President Hu Jintao's most trusted aide, Ling Jihua , has been appointed to lead the party's United Front Work Department - a strong indication that scandals have damaged the rising star's hopes of securing a seat on the powerful Politburo this year.
Another Hu ally, Li Zhanshu , will succeed Ling as director of the General Office of the Communist Party's Central Committee.
The moves, announced yesterday, are the first of several reshuffles expected before top posts change hands at the 18th party congress this autumn. The transfer suggests that Ling's career has been capped, since none of his three predecessors in the United Front post, Wang Zhaoguo , Liu Yandong and Du Qinglin , were elevated to the Politburo during their tenures.
While an obvious setback for Ling, the move could also be seen as a blow to Hu, who had shepherded his rise over the previous two decades and was widely believed to be pushing for his promotion to the Politburo's supreme Standing Committee.
Analysts believe Ling, 56, lost an intense behind-the-scenes fight for a better post, such as succeeding Liu Qi as Beijing party boss or Li Yuanchao as the head of the party's Central Organisation Department, because of scandals widely publicised on the internet and in overseas media.
The scandals - including the death of his only son in the crash of an expensive sports car in Beijing in March, in which two women were also seriously injured - made it harder for the party to justify giving him a more high-profile position.
"Ling's political prospects apparently suffered a blow from the widespread speculation over the past couple of months," said political analyst Chen Ziming . "This speculation is not entirely groundless."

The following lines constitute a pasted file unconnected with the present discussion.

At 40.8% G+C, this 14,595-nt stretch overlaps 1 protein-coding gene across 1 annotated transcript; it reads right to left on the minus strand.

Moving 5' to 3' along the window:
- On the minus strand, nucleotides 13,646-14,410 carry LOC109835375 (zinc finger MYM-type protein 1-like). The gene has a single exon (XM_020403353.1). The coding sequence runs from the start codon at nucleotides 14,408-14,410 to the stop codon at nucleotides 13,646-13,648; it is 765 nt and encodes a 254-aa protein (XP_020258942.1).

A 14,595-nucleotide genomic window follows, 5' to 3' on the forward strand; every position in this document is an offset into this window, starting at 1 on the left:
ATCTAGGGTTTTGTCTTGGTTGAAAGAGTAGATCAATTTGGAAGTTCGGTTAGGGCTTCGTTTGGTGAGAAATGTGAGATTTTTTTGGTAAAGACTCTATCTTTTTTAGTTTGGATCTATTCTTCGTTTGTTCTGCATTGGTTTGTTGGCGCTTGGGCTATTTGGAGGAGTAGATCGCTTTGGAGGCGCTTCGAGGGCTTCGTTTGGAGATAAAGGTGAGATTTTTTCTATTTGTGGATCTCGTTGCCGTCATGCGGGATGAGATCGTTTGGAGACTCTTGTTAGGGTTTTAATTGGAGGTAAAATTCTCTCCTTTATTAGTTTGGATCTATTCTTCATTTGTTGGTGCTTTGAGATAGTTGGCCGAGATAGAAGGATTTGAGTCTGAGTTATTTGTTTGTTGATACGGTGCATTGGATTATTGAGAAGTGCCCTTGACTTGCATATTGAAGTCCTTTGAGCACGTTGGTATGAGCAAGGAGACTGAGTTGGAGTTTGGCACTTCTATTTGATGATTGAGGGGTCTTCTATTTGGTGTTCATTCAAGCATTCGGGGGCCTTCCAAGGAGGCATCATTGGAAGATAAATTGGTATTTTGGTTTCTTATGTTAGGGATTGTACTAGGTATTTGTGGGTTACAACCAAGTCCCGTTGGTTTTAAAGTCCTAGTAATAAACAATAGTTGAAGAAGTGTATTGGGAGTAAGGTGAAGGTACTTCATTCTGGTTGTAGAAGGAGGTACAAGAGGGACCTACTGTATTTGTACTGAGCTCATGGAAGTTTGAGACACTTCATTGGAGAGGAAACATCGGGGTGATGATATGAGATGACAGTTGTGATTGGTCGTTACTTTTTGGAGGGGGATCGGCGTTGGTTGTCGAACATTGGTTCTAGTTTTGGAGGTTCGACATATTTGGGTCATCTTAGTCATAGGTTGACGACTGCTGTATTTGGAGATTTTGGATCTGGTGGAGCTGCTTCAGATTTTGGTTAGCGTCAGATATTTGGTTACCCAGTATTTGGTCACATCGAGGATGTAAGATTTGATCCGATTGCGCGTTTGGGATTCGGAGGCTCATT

Nonetheless, the transfer suggests that Hu could help his long-time secretary find a reasonably soft landing as minister in charge of the party's united front work. Ling's new portfolio includes Hong Kong affairs, negotiating sensitive cultural and religious issues in places such as Xinjiang and Tibet and engaging non-communist political organisations.
Ling has been a secretary to Hu since 1999. He has long been seen as a key ally the president was grooming for high office to help him retain political influence once he gives up the reins of power.
Ling appeared primed for advancement in 2007, when he was appointed director of the General Office, which has been a springboard for rising stars. Premier Wen Jiabao served in the office from 1986 to 1993.
A source familiar with Beijing's affairs in Hong Kong said Ling knew the city well, as he had assisted Vice-President Xi Jinping and his predecessor, Zeng Qinghong , with Hong Kong affairs since 2004.